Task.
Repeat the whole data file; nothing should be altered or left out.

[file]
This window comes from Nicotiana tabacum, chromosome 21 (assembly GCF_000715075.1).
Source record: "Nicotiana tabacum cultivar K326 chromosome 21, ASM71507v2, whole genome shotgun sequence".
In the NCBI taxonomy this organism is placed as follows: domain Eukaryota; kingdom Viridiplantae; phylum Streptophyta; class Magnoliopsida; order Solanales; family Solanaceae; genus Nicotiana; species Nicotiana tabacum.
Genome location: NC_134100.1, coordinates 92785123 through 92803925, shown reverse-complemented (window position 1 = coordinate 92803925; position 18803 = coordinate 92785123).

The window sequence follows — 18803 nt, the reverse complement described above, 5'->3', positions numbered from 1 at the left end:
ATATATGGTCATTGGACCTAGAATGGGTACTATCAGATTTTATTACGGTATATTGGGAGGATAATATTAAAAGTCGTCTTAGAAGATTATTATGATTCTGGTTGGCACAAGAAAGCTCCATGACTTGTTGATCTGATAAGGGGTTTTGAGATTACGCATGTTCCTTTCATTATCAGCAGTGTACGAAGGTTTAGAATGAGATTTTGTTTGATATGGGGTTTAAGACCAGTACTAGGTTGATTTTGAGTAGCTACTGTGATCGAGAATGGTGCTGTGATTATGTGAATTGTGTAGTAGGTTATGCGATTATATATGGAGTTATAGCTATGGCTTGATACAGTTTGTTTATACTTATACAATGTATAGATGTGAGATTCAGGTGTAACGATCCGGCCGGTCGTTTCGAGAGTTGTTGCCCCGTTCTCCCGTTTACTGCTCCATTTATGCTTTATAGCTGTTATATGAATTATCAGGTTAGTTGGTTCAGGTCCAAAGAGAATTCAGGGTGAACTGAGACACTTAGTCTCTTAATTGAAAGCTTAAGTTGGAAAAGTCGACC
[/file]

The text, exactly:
This window comes from Nicotiana tabacum, chromosome 21 (assembly GCF_000715075.1).
Source record: "Nicotiana tabacum cultivar K326 chromosome 21, ASM71507v2, whole genome shotgun sequence".
In the NCBI taxonomy this organism is placed as follows: domain Eukaryota; kingdom Viridiplantae; phylum Streptophyta; class Magnoliopsida; order Solanales; family Solanaceae; genus Nicotiana; species Nicotiana tabacum.
Genome location: NC_134100.1, coordinates 92785123 through 92803925, shown reverse-complemented (window position 1 = coordinate 92803925; position 18803 = coordinate 92785123).

The window sequence follows — 18803 nt, the reverse complement described above, 5'->3', positions numbered from 1 at the left end:
ATATATGGTCATTGGACCTAGAATGGGTACTATCAGATTTTATTACGGTATATTGGGAGGATAATATTAAAAGTCGTCTTAGAAGATTATTATGATTCTGGTTGGCACAAGAAAGCTCCATGACTTGTTGATCTGATAAGGGGTTTTGAGATTACGCATGTTCCTTTCATTATCAGCAGTGTACGAAGGTTTAGAATGAGATTTTGTTTGATATGGGGTTTAAGACCAGTACTAGGTTGATTTTGAGTAGCTACTGTGATCGAGAATGGTGCTGTGATTATGTGAATTGTGTAGTAGGTTATGCGATTATATATGGAGTTATAGCTATGGCTTGATACAGTTTGTTTATACTTATACAATGTATAGATGTGAGATTCAGGTGTAACGATCCGGCCGGTCGTTTCGAGAGTTGTTGCCCCGTTCTCCCGTTTACTGCTCCATTTATGCTTTATAGCTGTTATATGAATTATCAGGTTAGTTGGTTCAGGTCCAAAGAGAATTCAGGGTGAACTGAGACACTTAGTCTCTTAATTGAAAGCTTAAGTTGGAAAAGTCGACC